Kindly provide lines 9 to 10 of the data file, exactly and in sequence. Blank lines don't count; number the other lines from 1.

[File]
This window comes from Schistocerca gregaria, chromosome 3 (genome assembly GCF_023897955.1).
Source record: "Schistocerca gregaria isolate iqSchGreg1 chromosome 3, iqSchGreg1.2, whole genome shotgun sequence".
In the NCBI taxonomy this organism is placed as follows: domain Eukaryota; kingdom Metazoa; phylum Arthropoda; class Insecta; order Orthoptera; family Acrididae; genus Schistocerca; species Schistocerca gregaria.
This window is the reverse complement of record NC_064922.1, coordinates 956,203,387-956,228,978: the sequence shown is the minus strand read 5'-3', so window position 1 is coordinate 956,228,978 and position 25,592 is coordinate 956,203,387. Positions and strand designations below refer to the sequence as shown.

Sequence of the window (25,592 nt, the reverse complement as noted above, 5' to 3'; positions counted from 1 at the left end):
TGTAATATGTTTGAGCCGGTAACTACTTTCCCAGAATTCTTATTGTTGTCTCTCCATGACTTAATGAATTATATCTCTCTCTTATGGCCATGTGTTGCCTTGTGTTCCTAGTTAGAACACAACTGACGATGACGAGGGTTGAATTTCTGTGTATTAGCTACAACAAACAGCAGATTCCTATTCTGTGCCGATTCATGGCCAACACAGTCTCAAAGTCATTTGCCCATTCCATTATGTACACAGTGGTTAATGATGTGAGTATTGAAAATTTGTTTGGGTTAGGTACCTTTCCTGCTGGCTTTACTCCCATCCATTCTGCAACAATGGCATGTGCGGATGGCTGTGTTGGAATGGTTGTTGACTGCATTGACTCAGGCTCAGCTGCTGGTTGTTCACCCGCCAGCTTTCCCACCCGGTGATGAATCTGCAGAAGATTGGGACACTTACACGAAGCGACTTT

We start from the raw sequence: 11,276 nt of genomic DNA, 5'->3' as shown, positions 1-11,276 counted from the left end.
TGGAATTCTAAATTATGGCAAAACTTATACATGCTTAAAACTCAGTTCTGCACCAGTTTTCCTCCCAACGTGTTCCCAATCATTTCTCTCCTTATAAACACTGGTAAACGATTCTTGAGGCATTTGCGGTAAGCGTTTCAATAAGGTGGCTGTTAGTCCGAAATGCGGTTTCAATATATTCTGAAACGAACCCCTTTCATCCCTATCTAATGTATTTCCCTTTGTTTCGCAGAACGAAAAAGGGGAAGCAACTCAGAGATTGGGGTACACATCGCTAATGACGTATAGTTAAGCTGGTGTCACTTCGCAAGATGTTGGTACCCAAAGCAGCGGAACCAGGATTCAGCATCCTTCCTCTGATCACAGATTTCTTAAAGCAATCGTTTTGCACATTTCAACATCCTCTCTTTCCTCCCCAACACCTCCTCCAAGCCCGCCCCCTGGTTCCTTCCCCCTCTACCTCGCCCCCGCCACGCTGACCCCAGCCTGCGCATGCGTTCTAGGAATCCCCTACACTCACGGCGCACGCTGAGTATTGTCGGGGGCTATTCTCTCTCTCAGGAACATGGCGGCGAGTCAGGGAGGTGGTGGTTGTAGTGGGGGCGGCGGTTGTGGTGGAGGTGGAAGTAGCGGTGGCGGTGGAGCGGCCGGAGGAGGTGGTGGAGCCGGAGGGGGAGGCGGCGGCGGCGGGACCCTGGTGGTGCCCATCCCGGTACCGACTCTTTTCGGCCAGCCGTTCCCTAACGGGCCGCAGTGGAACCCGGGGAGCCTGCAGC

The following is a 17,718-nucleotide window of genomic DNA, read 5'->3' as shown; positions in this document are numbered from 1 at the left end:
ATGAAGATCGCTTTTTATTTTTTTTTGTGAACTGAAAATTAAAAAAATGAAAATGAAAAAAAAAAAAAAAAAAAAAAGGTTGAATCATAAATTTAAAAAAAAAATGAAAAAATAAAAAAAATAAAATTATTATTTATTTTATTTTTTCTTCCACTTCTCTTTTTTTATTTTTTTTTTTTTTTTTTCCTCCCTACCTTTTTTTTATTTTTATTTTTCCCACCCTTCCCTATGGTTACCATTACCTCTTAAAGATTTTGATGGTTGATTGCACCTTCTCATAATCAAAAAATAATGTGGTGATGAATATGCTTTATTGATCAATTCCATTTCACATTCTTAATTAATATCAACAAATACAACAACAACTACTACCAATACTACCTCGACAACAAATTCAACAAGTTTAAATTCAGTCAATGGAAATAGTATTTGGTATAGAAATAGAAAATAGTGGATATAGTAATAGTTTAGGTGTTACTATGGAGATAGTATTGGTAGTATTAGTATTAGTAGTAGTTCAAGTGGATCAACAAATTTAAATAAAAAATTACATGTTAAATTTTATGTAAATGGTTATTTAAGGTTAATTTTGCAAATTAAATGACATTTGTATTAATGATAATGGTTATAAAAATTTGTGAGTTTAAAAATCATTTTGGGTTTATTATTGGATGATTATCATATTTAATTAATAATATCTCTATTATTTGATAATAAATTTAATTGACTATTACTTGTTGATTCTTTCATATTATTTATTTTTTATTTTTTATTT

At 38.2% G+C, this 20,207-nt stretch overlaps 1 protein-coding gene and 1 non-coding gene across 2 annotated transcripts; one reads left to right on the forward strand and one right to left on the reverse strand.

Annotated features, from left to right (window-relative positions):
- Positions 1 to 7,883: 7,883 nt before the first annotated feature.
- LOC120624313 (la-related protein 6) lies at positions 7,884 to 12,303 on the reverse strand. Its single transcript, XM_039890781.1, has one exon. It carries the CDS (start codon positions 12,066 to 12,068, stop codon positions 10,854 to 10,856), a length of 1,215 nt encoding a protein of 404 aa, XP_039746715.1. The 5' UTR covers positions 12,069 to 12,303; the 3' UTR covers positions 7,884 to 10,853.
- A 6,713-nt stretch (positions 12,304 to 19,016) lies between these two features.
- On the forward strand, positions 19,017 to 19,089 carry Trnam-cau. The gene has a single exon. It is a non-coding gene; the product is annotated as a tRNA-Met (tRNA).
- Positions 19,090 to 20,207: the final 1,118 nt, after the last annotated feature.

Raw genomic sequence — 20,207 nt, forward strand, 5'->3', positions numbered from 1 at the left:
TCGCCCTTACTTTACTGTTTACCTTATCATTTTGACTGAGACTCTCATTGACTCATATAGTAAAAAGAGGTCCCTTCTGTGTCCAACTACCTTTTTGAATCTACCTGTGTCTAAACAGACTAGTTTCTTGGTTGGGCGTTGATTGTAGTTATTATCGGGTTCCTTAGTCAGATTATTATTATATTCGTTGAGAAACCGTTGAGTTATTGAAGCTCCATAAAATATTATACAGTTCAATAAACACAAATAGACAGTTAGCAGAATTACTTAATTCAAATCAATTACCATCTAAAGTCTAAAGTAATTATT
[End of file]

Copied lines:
The following is a 17,718-nucleotide window of genomic DNA, read 5'->3' as shown; positions in this document are numbered from 1 at the left end:
ATGAAGATCGCTTTTTATTTTTTTTTGTGAACTGAAAATTAAAAAAATGAAAATGAAAAAAAAAAAAAAAAAAAAAAGGTTGAATCATAAATTTAAAAAAAAAATGAAAAAATAAAAAAAATAAAATTATTATTTATTTTATTTTTTCTTCCACTTCTCTTTTTTTATTTTTTTTTTTTTTTTTTCCTCCCTACCTTTTTTTTATTTTTATTTTTCCCACCCTTCCCTATGGTTACCATTACCTCTTAAAGATTTTGATGGTTGATTGCACCTTCTCATAATCAAAAAATAATGTGGTGATGAATATGCTTTATTGATCAATTCCATTTCACATTCTTAATTAATATCAACAAATACAACAACAACTACTACCAATACTACCTCGACAACAAATTCAACAAGTTTAAATTCAGTCAATGGAAATAGTATTTGGTATAGAAATAGAAAATAGTGGATATAGTAATAGTTTAGGTGTTACTATGGAGATAGTATTGGTAGTATTAGTATTAGTAGTAGTTCAAGTGGATCAACAAATTTAAATAAAAAATTACATGTTAAATTTTATGTAAATGGTTATTTAAGGTTAATTTTGCAAATTAAATGACATTTGTATTAATGATAATGGTTATAAAAATTTGTGAGTTTAAAAATCATTTTGGGTTTATTATTGGATGATTATCATATTTAATTAATAATATCTCTATTATTTGATAATAAATTTAATTGACTATTACTTGTTGATTCTTTCATATTATTTATTTTTTATTTTTTATTT